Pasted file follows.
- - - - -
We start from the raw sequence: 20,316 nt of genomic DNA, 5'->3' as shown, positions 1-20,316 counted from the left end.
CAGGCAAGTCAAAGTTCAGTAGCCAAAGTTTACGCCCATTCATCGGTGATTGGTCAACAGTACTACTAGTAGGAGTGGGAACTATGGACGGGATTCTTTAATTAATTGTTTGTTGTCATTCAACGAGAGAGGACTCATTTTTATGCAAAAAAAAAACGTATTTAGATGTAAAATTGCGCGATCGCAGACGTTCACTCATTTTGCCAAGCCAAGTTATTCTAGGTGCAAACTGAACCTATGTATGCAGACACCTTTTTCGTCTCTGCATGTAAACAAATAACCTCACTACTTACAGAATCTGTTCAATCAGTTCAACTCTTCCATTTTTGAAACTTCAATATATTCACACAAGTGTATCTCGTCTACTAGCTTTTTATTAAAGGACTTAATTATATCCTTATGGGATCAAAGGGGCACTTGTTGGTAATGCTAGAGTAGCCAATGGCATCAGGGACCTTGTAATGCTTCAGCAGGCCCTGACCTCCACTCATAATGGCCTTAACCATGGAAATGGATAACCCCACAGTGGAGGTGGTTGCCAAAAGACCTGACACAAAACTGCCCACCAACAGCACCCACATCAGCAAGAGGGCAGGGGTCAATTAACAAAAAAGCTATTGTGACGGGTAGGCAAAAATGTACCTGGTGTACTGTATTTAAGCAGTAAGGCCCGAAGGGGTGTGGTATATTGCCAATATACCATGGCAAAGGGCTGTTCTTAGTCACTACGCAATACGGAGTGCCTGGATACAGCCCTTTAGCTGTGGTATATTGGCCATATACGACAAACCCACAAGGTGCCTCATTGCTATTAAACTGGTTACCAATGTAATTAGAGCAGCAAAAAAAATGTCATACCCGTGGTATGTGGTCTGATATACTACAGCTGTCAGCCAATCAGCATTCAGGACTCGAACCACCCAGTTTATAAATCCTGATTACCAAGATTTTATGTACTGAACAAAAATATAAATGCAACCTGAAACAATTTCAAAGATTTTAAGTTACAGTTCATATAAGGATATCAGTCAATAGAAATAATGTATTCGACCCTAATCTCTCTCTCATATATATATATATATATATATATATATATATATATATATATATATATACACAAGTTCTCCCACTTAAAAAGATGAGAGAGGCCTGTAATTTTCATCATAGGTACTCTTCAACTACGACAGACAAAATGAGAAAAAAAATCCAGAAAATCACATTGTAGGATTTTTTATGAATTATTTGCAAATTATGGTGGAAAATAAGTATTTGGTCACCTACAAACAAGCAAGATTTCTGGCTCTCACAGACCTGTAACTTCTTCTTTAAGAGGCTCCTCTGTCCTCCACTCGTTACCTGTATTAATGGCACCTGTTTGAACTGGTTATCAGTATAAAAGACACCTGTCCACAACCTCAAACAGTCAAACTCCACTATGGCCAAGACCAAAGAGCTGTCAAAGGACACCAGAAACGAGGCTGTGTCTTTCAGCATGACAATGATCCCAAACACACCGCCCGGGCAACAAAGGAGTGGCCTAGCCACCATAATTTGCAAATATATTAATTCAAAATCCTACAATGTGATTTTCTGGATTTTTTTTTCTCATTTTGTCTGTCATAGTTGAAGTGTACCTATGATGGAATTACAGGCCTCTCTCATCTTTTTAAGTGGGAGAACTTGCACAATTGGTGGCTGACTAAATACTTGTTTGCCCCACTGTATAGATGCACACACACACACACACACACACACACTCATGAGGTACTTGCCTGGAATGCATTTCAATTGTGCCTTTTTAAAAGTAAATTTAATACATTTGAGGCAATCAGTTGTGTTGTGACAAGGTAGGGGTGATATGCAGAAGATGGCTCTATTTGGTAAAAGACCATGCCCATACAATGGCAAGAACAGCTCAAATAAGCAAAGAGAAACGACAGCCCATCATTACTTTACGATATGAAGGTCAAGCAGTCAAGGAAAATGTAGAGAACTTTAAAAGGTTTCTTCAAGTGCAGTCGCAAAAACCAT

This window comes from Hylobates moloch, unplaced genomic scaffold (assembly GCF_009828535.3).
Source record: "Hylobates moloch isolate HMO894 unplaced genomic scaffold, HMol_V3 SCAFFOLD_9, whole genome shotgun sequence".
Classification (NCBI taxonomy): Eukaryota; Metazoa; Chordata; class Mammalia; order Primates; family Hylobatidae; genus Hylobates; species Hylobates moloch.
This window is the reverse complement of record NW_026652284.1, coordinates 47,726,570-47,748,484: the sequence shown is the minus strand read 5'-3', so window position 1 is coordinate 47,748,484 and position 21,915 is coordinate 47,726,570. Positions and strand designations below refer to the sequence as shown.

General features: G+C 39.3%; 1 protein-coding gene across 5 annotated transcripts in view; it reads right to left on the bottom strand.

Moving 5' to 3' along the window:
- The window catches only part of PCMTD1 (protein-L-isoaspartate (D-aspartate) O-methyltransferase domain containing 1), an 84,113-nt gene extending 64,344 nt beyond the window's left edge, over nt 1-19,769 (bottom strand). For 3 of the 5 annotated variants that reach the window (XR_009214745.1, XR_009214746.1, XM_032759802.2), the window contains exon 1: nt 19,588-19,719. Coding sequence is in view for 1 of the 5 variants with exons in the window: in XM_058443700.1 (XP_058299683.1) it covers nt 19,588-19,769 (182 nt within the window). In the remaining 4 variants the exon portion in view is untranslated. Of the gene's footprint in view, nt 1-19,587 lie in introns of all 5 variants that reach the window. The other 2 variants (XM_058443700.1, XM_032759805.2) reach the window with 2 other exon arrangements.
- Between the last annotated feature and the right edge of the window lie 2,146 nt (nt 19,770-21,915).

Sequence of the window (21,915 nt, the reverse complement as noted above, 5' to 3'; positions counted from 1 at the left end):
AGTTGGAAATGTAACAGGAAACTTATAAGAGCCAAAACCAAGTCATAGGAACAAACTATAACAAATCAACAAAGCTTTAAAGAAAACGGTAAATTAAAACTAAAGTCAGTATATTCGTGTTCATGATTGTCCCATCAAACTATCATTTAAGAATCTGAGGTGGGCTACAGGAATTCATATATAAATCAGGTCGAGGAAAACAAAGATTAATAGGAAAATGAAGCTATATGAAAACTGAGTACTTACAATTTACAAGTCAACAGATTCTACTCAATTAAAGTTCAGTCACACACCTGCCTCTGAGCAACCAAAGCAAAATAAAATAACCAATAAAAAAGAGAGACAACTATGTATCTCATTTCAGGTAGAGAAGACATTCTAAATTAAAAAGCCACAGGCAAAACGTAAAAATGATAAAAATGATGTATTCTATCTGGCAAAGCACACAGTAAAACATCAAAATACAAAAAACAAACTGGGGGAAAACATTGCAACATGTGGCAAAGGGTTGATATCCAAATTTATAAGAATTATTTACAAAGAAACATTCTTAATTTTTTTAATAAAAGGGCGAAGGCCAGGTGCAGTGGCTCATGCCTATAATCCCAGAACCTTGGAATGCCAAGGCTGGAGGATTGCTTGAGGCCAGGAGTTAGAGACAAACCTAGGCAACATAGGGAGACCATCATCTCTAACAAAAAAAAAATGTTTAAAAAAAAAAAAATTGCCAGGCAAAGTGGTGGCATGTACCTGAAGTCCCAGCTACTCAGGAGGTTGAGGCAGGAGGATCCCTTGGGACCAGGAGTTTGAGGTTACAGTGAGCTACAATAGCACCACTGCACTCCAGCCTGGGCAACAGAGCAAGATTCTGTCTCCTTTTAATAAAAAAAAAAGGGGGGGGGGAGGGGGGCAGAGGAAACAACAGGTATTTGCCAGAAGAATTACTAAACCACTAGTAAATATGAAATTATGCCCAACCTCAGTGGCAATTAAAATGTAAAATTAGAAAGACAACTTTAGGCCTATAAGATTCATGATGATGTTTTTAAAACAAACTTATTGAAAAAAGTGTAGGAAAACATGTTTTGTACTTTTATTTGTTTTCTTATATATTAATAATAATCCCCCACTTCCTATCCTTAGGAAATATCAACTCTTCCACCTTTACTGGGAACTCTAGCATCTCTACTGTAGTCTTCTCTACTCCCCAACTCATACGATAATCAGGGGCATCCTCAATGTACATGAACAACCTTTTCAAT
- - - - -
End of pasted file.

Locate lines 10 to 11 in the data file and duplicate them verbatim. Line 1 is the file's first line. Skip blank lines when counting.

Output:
- Between the last annotated feature and the right edge of the window lie 2,146 nt (nt 19,770-21,915).

Sequence of the window (21,915 nt, the reverse complement as noted above, 5' to 3'; positions counted from 1 at the left end):